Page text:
Sunday, January 12, 2003

The painter Hubert Moshett, an influential figure in the history of twentieth-century Guyanese art (though little-known in the rest of the Caribbean), died this week, at the age of 101. The Stabroek News today runs an obituary by Alim Hosein (no link, because Stabroek has no permanent online archive):

Moshett ... [was] Guyana’s last living link to the art of the past ... one of the artists whose work helped to create a transition from that art to the one which exists today. Moshett was born in September 1901, and enjoyed an art career which lasted until the mid 1980s. In this period, his work formed part of the transition from the heavily European-influenced art of nineteenth and early twentieth-century Guyana to the developments of a local style in the 1950s....

Not much of the art produced in Guyana from the early period (pre-1930) has survived. However, some indication of the kind of work produced is given by an anonymous piece which was acquired by Castellani House in 2000. Dubbed Sea Wall Promenade, the painting was probably done in the 1920s, and most likely by a tourist or an expatriate. It shows all the virtues of traditional European landscape painting — the piles of creamy massed clouds, unnamed colour, glazed application of paint, dramatic balance of light and shade, scene straight out of English or Dutch painting.

The work of Moshett and others was influenced by this kind of art, but also by other contemporary European styles and approaches. In their work could be seen both the traditional influences and the movement away from them, and also something else which comes from knowledge of and inhabitation in the landscape which they painted.

But they all — Moshett, Phang, Antrobus and others — were basically the inheritors of European realist art. Their subjects were the same: the landscape, things of nature, the human figure.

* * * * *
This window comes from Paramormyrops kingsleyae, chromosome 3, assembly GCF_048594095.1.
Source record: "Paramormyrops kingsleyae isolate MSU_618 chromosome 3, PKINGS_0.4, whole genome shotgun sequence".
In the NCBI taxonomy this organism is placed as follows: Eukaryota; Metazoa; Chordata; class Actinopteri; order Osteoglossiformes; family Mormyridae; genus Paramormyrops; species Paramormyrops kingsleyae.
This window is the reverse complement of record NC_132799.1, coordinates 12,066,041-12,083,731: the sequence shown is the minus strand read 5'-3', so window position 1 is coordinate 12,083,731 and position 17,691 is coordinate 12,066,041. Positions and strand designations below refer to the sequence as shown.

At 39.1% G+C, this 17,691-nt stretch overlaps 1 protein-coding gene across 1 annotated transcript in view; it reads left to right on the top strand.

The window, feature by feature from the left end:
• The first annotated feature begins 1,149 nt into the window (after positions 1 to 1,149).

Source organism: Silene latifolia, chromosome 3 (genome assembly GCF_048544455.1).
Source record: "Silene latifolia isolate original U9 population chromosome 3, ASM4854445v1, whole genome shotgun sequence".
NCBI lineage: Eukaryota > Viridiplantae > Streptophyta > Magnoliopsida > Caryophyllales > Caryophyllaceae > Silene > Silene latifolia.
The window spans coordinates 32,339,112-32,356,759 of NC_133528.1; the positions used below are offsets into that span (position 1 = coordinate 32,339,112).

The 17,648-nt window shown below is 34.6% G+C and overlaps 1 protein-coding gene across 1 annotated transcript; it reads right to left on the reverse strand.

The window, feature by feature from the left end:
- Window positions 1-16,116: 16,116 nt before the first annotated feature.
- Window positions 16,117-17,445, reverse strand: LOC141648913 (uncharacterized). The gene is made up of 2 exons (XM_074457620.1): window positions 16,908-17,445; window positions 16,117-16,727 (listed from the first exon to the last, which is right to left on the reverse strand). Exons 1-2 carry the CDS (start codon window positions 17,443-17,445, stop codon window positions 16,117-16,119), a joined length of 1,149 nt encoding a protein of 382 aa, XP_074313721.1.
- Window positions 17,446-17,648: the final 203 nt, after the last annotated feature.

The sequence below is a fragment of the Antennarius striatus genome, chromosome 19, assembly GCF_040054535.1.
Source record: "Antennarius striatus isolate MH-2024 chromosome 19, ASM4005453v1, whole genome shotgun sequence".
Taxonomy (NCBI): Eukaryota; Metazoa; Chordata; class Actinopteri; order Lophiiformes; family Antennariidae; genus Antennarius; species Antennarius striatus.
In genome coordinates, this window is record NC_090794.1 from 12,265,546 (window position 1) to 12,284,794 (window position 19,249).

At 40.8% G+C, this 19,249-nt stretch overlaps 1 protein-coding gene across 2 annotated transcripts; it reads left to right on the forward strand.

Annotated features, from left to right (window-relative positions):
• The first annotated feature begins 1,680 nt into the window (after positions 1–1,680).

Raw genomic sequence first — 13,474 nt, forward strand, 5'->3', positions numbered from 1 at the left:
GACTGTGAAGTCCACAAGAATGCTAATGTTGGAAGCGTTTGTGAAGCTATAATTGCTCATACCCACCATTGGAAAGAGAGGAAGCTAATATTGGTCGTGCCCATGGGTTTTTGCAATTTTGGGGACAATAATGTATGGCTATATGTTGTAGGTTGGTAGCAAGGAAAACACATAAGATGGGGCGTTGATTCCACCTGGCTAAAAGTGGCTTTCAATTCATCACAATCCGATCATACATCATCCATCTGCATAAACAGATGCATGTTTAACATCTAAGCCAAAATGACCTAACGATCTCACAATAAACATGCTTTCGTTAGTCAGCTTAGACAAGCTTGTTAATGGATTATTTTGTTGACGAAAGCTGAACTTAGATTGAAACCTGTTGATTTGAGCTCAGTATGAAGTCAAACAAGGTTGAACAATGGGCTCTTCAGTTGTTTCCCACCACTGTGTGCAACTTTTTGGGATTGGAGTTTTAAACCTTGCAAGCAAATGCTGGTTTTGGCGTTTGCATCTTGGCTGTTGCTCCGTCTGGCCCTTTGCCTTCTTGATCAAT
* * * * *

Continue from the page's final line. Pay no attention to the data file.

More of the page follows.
Moshett’s portrait of E.R. Burrowes at his easel is a very revealing spy-hole into the Guyanese artist of that time. Burrowes is recognised as one of the foremost pioneers of local art, but his portrait depicts him as a gentleman painter in the best manner, complete with his tie, white coat and pipe, confronting his canvas in a classical stance. Moshett’s technique shows that he had mastered texture and light and composition. But the work has neither the look nor feel of something transplanted from Europe or any other culture. The light is clear tropical light, the brushwork is open, the colours are stronger and more direct. The lessons of Europe had been accepted, successfully assimilated and subtly transformed. It would be the next generation of artists who would take up from here and produce a more radical art....

Moshett was an integral part of the local ferment in art. He was a member of the British Guiana Arts and Crafts Society formed in 1931, was secretary to the Guianese Art Group founded in 1944, and was also secretary of the Guyana Art Association of 1966. He also ran art classes. Even after his retirement as an active artist, he remained a noted figure among artists. Notably, however, he never produced a one-man show, although he exhibited with other artists. This might be because he never kept hold of much of his work — most of the estimated 170 pieces which he produced were sold, often for modest prices....

Moshett’s work shows a focus on the actualities of place, a delight in the exploration of light, colour, form and painting technique.... Moshett and his generation of artists gave Guyanese a sense of the validity and beauty of our world, at a time when many Guyanese might not have fully realised that theirs was a genuine and unique life worthy of art.

Ian McDonald also pays tribute in a short note at the end of his column in today's Stabroek News:

Hubert Moshett died this week. He was 101 years old. He was one of the pioneers of Guyanese art. Nobody I can think of lived a better life. He was the sweetest-natured person I ever knew.

He refused to be dismayed. He never thought the world had or ever would do him any wrong.

He made a strong impression for such a gentle man. He conveyed a sense of being blessed. He did great work modestly and helped others in their work. And I think he knew the deep meaning of love, since when he died at his home his wife aged 96 was by his side.

At his home just before the funeral service a good neighbour who had helped care for the old couple said something which moved me. She searched for the right words and found them and said them to me with great emphasis: "Mr. Moshett was a very thankful man."

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